Power of digital technology and partnership to accelerate delivery of new medicines to patients

accelerating delivery of new medicines to patients

We are living through the fastest period of digital growth in human history. New technologies are transforming how we live, work, connect and innovate. In the pharmaceutical industry, digital tools have the potential to accelerate science and transform how we design, develop, and deliver new medicines for the most serious and complex diseases facing humanity. They can help us create more precise treatments, diagnose disease earlier and monitor patients more closely. Most importantly, these advances are helping us improve patients’ experiences and outcomes and shifting our focus from “sick-care” to “health-care”.

From familiar tools like health apps and biometrics trackers, to big data analytics and artificial intelligence (AI), new digital technologies are making headlines for a reason. Their rapid adoption is revolutionising many aspects of our lives, including our healthcare.

Challenges and breakthroughs

As pharmaceutical companies and providers seek to unlock the full potential of digital tools, there remain many challenges in addressing unmet needs for patients and caregivers. In today’s healthcare model, for example, patients are often diagnosed later in the course of their disease, when it’s harder to achieve remission or potential for cure.1 Within R&D, clinical trials are often expensive, slow, and inefficient.2 This is largely due to the significant burden patients experience in the assessment stage, such as lengthy in-clinic visits, which in turn delays recruitment and can lead to participants dropping out.

We have made progress with some of these challenges and are on the verge of more breakthroughs. Our ability to streamline the experiences of patients in clinical trials has improved vastly. Patients can now complete more trial steps from home, reducing the burden of recurring travel and hospital visits. We can now conduct digital health monitoring from a distance, which holds great potential to better track our health and that of our loved ones.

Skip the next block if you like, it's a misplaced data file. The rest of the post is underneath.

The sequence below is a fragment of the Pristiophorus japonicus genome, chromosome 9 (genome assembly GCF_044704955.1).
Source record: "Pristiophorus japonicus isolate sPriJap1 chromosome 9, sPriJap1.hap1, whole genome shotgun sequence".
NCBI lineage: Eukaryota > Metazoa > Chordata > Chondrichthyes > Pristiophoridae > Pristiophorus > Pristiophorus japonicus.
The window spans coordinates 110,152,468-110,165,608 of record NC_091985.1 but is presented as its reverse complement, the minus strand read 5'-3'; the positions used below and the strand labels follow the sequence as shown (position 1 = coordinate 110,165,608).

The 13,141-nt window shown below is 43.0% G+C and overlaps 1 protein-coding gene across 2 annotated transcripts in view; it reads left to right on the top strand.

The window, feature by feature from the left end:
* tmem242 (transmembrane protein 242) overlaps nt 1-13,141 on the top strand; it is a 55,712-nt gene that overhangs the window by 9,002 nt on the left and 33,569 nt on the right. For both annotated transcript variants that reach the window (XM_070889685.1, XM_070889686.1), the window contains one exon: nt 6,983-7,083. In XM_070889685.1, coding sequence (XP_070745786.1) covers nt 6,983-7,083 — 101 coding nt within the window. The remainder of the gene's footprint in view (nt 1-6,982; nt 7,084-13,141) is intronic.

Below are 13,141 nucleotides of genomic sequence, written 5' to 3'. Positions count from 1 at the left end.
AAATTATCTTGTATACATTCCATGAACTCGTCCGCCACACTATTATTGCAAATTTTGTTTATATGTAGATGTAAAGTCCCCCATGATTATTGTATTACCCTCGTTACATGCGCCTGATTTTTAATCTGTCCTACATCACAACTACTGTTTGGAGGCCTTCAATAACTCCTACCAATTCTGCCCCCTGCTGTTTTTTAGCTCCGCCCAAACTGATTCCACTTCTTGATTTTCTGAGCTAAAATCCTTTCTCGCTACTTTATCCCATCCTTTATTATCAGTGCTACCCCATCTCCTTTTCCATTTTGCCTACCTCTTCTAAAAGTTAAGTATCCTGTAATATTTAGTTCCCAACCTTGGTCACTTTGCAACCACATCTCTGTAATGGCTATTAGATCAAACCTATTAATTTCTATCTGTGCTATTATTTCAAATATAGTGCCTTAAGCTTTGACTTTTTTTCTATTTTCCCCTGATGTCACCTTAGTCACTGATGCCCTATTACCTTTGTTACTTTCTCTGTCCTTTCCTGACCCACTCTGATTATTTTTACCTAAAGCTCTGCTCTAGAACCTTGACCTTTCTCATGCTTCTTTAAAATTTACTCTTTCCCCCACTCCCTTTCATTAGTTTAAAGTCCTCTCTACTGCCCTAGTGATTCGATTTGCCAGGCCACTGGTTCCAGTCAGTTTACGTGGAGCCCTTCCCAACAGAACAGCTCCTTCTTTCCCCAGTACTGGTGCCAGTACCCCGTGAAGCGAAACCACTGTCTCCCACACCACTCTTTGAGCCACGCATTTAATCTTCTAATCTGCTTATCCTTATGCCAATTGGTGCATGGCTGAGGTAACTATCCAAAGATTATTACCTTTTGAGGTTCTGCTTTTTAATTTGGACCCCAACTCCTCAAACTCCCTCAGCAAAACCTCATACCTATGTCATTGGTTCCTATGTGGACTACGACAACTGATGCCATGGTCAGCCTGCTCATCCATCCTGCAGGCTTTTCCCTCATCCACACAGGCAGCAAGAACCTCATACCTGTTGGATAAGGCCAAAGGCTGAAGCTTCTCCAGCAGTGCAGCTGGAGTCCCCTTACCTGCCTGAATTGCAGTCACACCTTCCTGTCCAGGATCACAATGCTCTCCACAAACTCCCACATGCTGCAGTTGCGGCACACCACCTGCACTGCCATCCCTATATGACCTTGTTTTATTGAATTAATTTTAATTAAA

Digital solutions are allowing spirometry at home, helping doctors to measure lung activity with telehealth, and not requiring patients to travel to their location for diagnosis or for monitoring. We are making rapid progress with these new tools, but we must work together to solve even more unmet needs, listening to patients, caregivers, trial investigators, and other organisations to ensure we optimise the technology for all users.

Reducing complexity and improving the potential of new tools

One current challenge for the life sciences and healthcare sector is the complexity of integrating the different digital solutions into easy-to-use tools that make for an enjoyable experience. Emerging technology is often either scientifically powerful, but difficult to use, or user-friendly, but scientifically weak.

As new digital solutions are developed and incorporated into clinical trials and patient care, they become increasingly complex for researchers, caregivers, regulators, and patients to use. We know these groups don’t want to navigate myriad tech solutions from every pharmaceutical company, including the complexity of managing multiple solutions with different log-ins and look and feel. They want a seamless, simple, whole-person experience across their healthcare journey. We see an opportunity to work across the industry, reducing complexity and realizing the full potential of new tools.